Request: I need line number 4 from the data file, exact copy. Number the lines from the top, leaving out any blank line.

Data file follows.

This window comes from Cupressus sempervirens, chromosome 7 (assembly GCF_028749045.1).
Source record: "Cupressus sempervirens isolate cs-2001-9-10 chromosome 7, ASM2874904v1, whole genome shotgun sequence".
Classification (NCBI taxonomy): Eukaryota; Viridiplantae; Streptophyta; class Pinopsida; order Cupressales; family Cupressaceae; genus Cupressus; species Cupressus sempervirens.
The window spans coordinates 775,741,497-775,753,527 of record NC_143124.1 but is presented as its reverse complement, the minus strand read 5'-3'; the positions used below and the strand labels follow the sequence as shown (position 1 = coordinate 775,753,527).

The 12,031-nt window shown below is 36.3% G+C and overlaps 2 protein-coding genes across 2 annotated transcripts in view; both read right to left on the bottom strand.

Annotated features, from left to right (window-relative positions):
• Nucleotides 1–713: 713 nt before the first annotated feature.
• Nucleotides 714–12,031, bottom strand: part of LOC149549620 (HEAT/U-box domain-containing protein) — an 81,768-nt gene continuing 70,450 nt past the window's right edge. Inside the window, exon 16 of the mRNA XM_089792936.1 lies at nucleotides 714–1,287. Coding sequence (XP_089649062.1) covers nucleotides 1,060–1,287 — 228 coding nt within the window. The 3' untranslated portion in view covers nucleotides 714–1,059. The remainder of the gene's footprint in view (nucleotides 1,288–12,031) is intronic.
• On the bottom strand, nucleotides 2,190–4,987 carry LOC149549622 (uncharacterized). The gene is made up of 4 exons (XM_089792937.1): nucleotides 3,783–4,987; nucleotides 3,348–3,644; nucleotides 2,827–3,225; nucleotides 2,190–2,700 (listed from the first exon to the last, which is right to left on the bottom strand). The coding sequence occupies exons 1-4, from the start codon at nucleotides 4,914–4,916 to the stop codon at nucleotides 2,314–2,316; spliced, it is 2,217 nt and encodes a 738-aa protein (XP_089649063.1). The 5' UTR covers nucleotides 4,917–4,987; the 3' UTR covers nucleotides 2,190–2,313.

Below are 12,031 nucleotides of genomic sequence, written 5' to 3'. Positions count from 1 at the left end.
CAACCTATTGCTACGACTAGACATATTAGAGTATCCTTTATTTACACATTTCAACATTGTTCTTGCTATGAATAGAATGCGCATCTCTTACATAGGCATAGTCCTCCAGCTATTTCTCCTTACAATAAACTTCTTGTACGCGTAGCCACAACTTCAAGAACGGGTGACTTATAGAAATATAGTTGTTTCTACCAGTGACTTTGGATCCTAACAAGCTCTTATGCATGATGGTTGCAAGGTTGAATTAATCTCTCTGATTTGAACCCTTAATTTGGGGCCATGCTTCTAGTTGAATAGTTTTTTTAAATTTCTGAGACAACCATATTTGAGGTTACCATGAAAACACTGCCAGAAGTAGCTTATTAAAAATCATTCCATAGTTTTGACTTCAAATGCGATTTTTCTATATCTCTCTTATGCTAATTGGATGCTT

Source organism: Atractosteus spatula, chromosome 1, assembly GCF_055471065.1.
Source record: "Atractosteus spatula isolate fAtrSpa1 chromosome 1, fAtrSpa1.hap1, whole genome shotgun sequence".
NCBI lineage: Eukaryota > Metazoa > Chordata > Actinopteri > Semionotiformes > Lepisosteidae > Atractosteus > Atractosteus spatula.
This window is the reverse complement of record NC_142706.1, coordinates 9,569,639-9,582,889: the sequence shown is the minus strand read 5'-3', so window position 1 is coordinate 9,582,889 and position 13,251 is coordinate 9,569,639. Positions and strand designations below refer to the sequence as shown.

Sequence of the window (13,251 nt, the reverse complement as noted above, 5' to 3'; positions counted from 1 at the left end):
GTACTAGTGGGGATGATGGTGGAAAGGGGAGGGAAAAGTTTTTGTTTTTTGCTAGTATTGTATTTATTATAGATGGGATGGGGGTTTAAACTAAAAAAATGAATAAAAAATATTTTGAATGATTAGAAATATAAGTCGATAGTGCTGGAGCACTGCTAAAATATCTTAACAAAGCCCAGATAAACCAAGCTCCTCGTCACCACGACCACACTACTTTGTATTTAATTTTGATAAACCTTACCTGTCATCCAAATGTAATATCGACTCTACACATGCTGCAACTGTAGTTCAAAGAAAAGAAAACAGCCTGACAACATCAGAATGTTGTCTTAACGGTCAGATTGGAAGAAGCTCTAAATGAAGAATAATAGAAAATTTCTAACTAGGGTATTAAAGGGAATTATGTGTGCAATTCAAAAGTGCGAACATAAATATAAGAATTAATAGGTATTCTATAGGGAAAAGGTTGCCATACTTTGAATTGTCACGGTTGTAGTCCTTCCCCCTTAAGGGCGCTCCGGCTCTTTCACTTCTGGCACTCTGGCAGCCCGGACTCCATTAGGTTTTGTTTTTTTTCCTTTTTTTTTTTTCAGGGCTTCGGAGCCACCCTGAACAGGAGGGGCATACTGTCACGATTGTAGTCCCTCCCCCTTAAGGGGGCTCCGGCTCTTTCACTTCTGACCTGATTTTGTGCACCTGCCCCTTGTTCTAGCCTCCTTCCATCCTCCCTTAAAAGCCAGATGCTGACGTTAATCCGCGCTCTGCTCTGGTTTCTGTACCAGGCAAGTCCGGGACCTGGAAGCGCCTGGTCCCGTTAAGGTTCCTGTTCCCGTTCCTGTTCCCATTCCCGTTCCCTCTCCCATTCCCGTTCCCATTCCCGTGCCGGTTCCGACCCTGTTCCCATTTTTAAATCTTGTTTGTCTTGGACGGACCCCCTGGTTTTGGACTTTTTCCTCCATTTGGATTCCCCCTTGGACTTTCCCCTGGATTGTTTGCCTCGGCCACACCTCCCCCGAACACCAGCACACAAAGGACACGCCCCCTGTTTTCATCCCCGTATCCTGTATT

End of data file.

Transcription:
The window spans coordinates 775,741,497-775,753,527 of record NC_143124.1 but is presented as its reverse complement, the minus strand read 5'-3'; the positions used below and the strand labels follow the sequence as shown (position 1 = coordinate 775,753,527).